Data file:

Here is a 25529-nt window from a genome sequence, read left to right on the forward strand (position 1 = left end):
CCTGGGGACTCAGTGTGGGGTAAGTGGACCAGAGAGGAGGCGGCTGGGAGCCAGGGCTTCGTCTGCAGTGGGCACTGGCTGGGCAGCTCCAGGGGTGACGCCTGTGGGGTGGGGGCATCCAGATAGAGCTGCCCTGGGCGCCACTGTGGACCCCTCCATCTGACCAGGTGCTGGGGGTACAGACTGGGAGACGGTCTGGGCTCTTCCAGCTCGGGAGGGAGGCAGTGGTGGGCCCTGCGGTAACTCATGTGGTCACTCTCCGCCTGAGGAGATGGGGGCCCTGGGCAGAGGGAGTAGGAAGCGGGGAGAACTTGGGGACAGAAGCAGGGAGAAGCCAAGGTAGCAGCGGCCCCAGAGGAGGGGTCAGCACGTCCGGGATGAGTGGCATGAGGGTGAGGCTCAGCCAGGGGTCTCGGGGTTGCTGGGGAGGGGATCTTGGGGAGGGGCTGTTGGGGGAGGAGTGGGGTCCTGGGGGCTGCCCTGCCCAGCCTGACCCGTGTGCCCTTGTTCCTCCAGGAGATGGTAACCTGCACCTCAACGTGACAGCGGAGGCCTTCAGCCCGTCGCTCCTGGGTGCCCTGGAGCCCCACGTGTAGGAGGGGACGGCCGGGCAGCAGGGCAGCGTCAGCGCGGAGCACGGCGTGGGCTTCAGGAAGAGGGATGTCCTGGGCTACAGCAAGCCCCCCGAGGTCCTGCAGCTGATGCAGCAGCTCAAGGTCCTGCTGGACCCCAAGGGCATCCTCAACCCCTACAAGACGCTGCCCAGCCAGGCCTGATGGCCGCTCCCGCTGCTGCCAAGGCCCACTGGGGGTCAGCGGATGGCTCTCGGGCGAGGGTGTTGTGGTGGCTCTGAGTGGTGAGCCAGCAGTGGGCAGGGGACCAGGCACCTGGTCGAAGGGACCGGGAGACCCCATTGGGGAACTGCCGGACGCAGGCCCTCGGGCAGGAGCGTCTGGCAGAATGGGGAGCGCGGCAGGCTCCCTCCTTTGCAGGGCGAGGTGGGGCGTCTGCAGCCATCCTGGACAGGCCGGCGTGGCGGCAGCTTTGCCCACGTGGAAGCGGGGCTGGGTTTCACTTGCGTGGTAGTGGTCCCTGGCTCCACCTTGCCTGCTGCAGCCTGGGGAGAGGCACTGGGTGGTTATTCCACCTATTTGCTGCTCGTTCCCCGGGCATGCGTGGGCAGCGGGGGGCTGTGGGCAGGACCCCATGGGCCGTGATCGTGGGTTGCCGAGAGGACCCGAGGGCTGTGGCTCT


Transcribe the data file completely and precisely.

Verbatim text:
Here is a 25529-nt window from a genome sequence, read left to right on the forward strand (position 1 = left end):
CCTGGGGACTCAGTGTGGGGTAAGTGGACCAGAGAGGAGGCGGCTGGGAGCCAGGGCTTCGTCTGCAGTGGGCACTGGCTGGGCAGCTCCAGGGGTGACGCCTGTGGGGTGGGGGCATCCAGATAGAGCTGCCCTGGGCGCCACTGTGGACCCCTCCATCTGACCAGGTGCTGGGGGTACAGACTGGGAGACGGTCTGGGCTCTTCCAGCTCGGGAGGGAGGCAGTGGTGGGCCCTGCGGTAACTCATGTGGTCACTCTCCGCCTGAGGAGATGGGGGCCCTGGGCAGAGGGAGTAGGAAGCGGGGAGAACTTGGGGACAGAAGCAGGGAGAAGCCAAGGTAGCAGCGGCCCCAGAGGAGGGGTCAGCACGTCCGGGATGAGTGGCATGAGGGTGAGGCTCAGCCAGGGGTCTCGGGGTTGCTGGGGAGGGGATCTTGGGGAGGGGCTGTTGGGGGAGGAGTGGGGTCCTGGGGGCTGCCCTGCCCAGCCTGACCCGTGTGCCCTTGTTCCTCCAGGAGATGGTAACCTGCACCTCAACGTGACAGCGGAGGCCTTCAGCCCGTCGCTCCTGGGTGCCCTGGAGCCCCACGTGTAGGAGGGGACGGCCGGGCAGCAGGGCAGCGTCAGCGCGGAGCACGGCGTGGGCTTCAGGAAGAGGGATGTCCTGGGCTACAGCAAGCCCCCCGAGGTCCTGCAGCTGATGCAGCAGCTCAAGGTCCTGCTGGACCCCAAGGGCATCCTCAACCCCTACAAGACGCTGCCCAGCCAGGCCTGATGGCCGCTCCCGCTGCTGCCAAGGCCCACTGGGGGTCAGCGGATGGCTCTCGGGCGAGGGTGTTGTGGTGGCTCTGAGTGGTGAGCCAGCAGTGGGCAGGGGACCAGGCACCTGGTCGAAGGGACCGGGAGACCCCATTGGGGAACTGCCGGACGCAGGCCCTCGGGCAGGAGCGTCTGGCAGAATGGGGAGCGCGGCAGGCTCCCTCCTTTGCAGGGCGAGGTGGGGCGTCTGCAGCCATCCTGGACAGGCCGGCGTGGCGGCAGCTTTGCCCACGTGGAAGCGGGGCTGGGTTTCACTTGCGTGGTAGTGGTCCCTGGCTCCACCTTGCCTGCTGCAGCCTGGGGAGAGGCACTGGGTGGTTATTCCACCTATTTGCTGCTCGTTCCCCGGGCATGCGTGGGCAGCGGGGGGCTGTGGGCAGGACCCCATGGGCCGTGATCGTGGGTTGCCGAGAGGACCCGAGGGCTGTGGCTCT